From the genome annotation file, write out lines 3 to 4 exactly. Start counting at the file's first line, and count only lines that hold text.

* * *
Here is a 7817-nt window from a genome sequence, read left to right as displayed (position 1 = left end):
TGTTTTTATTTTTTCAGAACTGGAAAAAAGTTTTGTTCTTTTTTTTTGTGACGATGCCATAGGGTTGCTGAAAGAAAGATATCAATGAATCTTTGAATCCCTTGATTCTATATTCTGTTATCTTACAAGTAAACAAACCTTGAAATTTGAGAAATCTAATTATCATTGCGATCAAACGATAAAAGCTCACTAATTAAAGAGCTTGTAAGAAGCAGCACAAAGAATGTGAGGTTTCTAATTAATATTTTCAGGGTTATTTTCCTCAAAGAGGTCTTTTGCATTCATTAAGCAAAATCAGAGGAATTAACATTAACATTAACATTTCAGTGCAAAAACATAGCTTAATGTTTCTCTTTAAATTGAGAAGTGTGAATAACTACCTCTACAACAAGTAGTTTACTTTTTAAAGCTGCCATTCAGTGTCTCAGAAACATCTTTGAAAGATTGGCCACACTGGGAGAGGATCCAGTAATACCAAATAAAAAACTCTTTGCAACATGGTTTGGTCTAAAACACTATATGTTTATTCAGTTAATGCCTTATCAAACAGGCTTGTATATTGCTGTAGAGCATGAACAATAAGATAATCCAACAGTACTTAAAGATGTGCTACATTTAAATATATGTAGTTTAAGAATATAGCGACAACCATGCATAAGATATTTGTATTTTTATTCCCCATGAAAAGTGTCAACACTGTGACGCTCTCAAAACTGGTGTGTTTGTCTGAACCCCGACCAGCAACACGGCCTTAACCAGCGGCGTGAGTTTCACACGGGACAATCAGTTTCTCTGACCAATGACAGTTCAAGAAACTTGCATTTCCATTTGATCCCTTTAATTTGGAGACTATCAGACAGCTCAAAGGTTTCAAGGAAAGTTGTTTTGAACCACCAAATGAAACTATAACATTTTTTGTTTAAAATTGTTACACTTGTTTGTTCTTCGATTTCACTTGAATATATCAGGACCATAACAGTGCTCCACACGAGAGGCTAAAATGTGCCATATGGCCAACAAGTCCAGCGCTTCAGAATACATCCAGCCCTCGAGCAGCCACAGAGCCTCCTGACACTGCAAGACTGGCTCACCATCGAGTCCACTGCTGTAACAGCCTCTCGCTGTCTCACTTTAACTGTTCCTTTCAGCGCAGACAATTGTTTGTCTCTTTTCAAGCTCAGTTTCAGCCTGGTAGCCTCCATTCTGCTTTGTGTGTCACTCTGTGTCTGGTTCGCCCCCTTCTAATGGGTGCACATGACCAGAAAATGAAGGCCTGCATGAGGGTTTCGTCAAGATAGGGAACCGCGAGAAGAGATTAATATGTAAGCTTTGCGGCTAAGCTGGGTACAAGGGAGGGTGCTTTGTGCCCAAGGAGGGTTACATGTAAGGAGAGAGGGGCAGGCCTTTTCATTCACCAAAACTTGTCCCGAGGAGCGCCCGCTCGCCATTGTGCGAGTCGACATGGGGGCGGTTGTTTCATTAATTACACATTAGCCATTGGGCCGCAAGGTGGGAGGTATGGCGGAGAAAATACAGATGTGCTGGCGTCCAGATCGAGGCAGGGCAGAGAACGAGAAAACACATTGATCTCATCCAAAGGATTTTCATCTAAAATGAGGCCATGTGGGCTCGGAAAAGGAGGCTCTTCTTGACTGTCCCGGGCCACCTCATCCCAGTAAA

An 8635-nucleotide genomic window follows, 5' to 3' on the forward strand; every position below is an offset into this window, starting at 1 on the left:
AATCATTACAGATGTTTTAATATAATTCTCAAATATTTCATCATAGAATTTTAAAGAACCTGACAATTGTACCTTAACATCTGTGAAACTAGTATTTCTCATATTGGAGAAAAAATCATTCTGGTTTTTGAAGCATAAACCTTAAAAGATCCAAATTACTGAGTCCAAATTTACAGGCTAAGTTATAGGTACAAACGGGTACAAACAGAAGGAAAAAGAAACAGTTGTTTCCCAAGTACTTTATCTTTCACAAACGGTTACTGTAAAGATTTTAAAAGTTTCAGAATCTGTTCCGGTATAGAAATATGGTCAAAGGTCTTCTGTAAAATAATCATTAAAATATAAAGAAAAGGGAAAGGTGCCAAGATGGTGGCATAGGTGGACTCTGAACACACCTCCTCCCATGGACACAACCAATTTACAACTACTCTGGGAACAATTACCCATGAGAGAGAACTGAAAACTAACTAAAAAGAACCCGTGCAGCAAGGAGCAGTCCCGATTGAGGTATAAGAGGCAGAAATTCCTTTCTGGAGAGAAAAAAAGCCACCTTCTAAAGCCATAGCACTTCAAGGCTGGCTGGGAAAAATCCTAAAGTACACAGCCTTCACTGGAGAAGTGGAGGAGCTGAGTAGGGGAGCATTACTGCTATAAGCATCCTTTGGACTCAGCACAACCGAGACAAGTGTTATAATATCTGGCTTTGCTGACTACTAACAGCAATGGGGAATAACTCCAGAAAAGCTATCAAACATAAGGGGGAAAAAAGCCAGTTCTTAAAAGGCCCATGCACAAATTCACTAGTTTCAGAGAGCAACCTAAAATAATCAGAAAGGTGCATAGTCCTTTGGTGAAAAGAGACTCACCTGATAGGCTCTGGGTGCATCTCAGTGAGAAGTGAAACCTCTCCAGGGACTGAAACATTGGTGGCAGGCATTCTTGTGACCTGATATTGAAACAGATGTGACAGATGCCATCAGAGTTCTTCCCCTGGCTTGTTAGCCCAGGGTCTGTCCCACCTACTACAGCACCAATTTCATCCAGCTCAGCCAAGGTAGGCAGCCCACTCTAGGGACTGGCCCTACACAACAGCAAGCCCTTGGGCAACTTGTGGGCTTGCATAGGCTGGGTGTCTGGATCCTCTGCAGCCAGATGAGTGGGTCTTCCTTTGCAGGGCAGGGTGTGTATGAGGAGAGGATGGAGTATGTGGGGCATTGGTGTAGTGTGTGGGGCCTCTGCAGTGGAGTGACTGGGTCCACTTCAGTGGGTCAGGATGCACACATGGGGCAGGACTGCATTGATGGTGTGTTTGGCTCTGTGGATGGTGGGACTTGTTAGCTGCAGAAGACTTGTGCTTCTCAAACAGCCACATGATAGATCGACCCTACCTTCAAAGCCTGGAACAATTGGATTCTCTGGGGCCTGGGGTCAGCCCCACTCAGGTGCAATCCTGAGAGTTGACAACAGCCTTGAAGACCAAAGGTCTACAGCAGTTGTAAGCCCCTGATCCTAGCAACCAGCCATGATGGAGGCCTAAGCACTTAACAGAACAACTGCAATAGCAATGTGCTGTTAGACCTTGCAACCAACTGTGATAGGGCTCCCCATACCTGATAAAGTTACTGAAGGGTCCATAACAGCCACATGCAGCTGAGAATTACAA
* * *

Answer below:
An 8635-nucleotide genomic window follows, 5' to 3' on the forward strand; every position below is an offset into this window, starting at 1 on the left:
AATCATTACAGATGTTTTAATATAATTCTCAAATATTTCATCATAGAATTTTAAAGAACCTGACAATTGTACCTTAACATCTGTGAAACTAGTATTTCTCATATTGGAGAAAAAATCATTCTGGTTTTTGAAGCATAAACCTTAAAAGATCCAAATTACTGAGTCCAAATTTACAGGCTAAGTTATAGGTACAAACGGGTACAAACAGAAGGAAAAAGAAACAGTTGTTTCCCAAGTACTTTATCTTTCACAAACGGTTACTGTAAAGATTTTAAAAGTTTCAGAATCTGTTCCGGTATAGAAATATGGTCAAAGGTCTTCTGTAAAATAATCATTAAAATATAAAGAAAAGGGAAAGGTGCCAAGATGGTGGCATAGGTGGACTCTGAACACACCTCCTCCCATGGACACAACCAATTTACAACTACTCTGGGAACAATTACCCATGAGAGAGAACTGAAAACTAACTAAAAAGAACCCGTGCAGCAAGGAGCAGTCCCGATTGAGGTATAAGAGGCAGAAATTCCTTTCTGGAGAGAAAAAAAGCCACCTTCTAAAGCCATAGCACTTCAAGGCTGGCTGGGAAAAATCCTAAAGTACACAGCCTTCACTGGAGAAGTGGAGGAGCTGAGTAGGGGAGCATTACTGCTATAAGCATCCTTTGGACTCAGCACAACCGAGACAAGTGTTATAATATCTGGCTTTGCTGACTACTAACAGCAATGGGGAATAACTCCAGAAAAGCTATCAAACATAAGGGGGAAAAAAGCCAGTTCTTAAAAGGCCCATGCACAAATTCACTAGTTTCAGAGAGCAACCTAAAATAATCAGAAAGGTGCATAGTCCTTTGGTGAAAAGAGACTCACCTGATAGGCTCTGGGTGCATCTCAGTGAGAAGTGAAACCTCTCCAGGGACTGAAACATTGGTGGCAGGCATTCTTGTGACCTGATATTGAAACAGATGTGACAGATGCCATCAGAGTTCTTCCCCTGGCTTGTTAGCCCAGGGTCTGTCCCACCTACTACAGCACCAATTTCATCCAGCTCAGCCAAGGTAGGCAGCCCACTCTAGGGACTGGCCCTACACAACAGCAAGCCCTTGGGCAACTTGTGGGCTTGCATAGGCTGGGTGTCTGGATCCTCTGCAGCCAGATGAGTGGGTCTTCCTTTGCAGGGCAGGGTGTGTATGAGGAGAGGATGGAGTATGTGGGGCATTGGTGTAGTGTGTGGGGCCTCTGCAGTGGAGTGACTGGGTCCACTTCAGTGGGTCAGGATGCACACATGGGGCAGGACTGCATTGATGGTGTGTTTGGCTCTGTGGATGGTGGGACTTGTTAGCTGCAGAAGACTTGTGCTTCTCAAACAGCCACATGATAGATCGACCCTACCTTCAAAGCCTGGAACAATTGGATTCTCTGGGGCCTGGGGTCAGCCCCACTCAGGTGCAATCCTGAGAGTTGACAACAGCCTTGAAGACCAAAGGTCTACAGCAGTTGTAAGCCCCTGATCCTAGCAACCAGCCATGATGGAGGCCTAAGCACTTAACAGAACAACTGCAATAGCAATGTGCTGTTAGACCTTGCAACCAACTGTGATAGGGCTCCCCATACCTGATAAAGTTACTGAAGGGTCCATAACAGCCACATGCAGCTGAGAATTACAA